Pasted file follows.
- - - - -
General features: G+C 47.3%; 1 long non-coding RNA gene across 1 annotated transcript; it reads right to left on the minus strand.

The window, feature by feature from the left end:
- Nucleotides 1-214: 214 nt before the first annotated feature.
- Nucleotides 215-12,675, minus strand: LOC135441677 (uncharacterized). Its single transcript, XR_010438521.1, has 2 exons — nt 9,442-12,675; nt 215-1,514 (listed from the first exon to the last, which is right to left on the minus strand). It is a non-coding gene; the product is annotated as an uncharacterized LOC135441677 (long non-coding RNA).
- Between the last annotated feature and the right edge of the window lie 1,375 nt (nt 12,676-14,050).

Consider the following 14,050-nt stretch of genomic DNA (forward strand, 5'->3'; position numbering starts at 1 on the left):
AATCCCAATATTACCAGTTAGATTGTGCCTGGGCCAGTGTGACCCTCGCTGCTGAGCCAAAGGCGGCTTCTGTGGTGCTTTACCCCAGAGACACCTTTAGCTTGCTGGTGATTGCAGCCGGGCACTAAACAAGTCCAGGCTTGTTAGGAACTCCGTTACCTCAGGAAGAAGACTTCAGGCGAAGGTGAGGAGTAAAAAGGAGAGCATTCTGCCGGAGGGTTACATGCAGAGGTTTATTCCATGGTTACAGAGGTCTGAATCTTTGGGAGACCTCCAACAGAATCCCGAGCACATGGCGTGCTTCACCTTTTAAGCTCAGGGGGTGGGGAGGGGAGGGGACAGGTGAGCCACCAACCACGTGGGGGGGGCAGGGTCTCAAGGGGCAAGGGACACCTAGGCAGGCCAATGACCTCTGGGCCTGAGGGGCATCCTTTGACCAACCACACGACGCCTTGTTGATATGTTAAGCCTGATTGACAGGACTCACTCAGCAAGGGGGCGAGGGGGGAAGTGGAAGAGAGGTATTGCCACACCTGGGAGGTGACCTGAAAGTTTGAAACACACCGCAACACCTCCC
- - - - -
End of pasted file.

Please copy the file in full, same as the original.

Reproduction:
General features: G+C 47.3%; 1 long non-coding RNA gene across 1 annotated transcript; it reads right to left on the minus strand.

The window, feature by feature from the left end:
- Nucleotides 1-214: 214 nt before the first annotated feature.
- Nucleotides 215-12,675, minus strand: LOC135441677 (uncharacterized). Its single transcript, XR_010438521.1, has 2 exons — nt 9,442-12,675; nt 215-1,514 (listed from the first exon to the last, which is right to left on the minus strand). It is a non-coding gene; the product is annotated as an uncharacterized LOC135441677 (long non-coding RNA).
- Between the last annotated feature and the right edge of the window lie 1,375 nt (nt 12,676-14,050).

Consider the following 14,050-nt stretch of genomic DNA (forward strand, 5'->3'; position numbering starts at 1 on the left):
AATCCCAATATTACCAGTTAGATTGTGCCTGGGCCAGTGTGACCCTCGCTGCTGAGCCAAAGGCGGCTTCTGTGGTGCTTTACCCCAGAGACACCTTTAGCTTGCTGGTGATTGCAGCCGGGCACTAAACAAGTCCAGGCTTGTTAGGAACTCCGTTACCTCAGGAAGAAGACTTCAGGCGAAGGTGAGGAGTAAAAAGGAGAGCATTCTGCCGGAGGGTTACATGCAGAGGTTTATTCCATGGTTACAGAGGTCTGAATCTTTGGGAGACCTCCAACAGAATCCCGAGCACATGGCGTGCTTCACCTTTTAAGCTCAGGGGGTGGGGAGGGGAGGGGACAGGTGAGCCACCAACCACGTGGGGGGGGCAGGGTCTCAAGGGGCAAGGGACACCTAGGCAGGCCAATGACCTCTGGGCCTGAGGGGCATCCTTTGACCAACCACACGACGCCTTGTTGATATGTTAAGCCTGATTGACAGGACTCACTCAGCAAGGGGGCGAGGGGGGAAGTGGAAGAGAGGTATTGCCACACCTGGGAGGTGACCTGAAAGTTTGAAACACACCGCAACACCTCCC